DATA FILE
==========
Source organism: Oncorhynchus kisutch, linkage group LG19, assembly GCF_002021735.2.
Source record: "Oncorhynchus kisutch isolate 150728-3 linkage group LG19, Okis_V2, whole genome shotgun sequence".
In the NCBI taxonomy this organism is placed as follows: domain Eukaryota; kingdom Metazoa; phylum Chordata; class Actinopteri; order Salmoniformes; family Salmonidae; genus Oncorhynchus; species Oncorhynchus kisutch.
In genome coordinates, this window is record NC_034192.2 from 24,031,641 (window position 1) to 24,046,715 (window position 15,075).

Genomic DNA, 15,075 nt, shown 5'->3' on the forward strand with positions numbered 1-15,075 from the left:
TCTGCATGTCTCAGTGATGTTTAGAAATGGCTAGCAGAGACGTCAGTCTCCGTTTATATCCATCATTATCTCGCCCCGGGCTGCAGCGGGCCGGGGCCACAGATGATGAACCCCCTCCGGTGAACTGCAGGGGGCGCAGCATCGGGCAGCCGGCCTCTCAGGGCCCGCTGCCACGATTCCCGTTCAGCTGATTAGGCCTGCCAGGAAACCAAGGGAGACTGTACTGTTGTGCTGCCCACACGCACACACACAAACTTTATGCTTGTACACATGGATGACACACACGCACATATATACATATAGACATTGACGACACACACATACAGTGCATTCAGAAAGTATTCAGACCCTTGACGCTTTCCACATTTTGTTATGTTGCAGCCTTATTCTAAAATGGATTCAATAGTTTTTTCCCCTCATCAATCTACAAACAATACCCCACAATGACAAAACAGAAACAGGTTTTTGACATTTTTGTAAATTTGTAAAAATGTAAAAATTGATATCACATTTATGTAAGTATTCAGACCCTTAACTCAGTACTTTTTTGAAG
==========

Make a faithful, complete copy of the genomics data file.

Source organism: Oncorhynchus kisutch, linkage group LG19, assembly GCF_002021735.2.
Source record: "Oncorhynchus kisutch isolate 150728-3 linkage group LG19, Okis_V2, whole genome shotgun sequence".
In the NCBI taxonomy this organism is placed as follows: domain Eukaryota; kingdom Metazoa; phylum Chordata; class Actinopteri; order Salmoniformes; family Salmonidae; genus Oncorhynchus; species Oncorhynchus kisutch.
In genome coordinates, this window is record NC_034192.2 from 24,031,641 (window position 1) to 24,046,715 (window position 15,075).

Genomic DNA, 15,075 nt, shown 5'->3' on the forward strand with positions numbered 1-15,075 from the left:
TCTGCATGTCTCAGTGATGTTTAGAAATGGCTAGCAGAGACGTCAGTCTCCGTTTATATCCATCATTATCTCGCCCCGGGCTGCAGCGGGCCGGGGCCACAGATGATGAACCCCCTCCGGTGAACTGCAGGGGGCGCAGCATCGGGCAGCCGGCCTCTCAGGGCCCGCTGCCACGATTCCCGTTCAGCTGATTAGGCCTGCCAGGAAACCAAGGGAGACTGTACTGTTGTGCTGCCCACACGCACACACACAAACTTTATGCTTGTACACATGGATGACACACACGCACATATATACATATAGACATTGACGACACACACATACAGTGCATTCAGAAAGTATTCAGACCCTTGACGCTTTCCACATTTTGTTATGTTGCAGCCTTATTCTAAAATGGATTCAATAGTTTTTTCCCCTCATCAATCTACAAACAATACCCCACAATGACAAAACAGAAACAGGTTTTTGACATTTTTGTAAATTTGTAAAAATGTAAAAATTGATATCACATTTATGTAAGTATTCAGACCCTTAACTCAGTACTTTTTTGAAG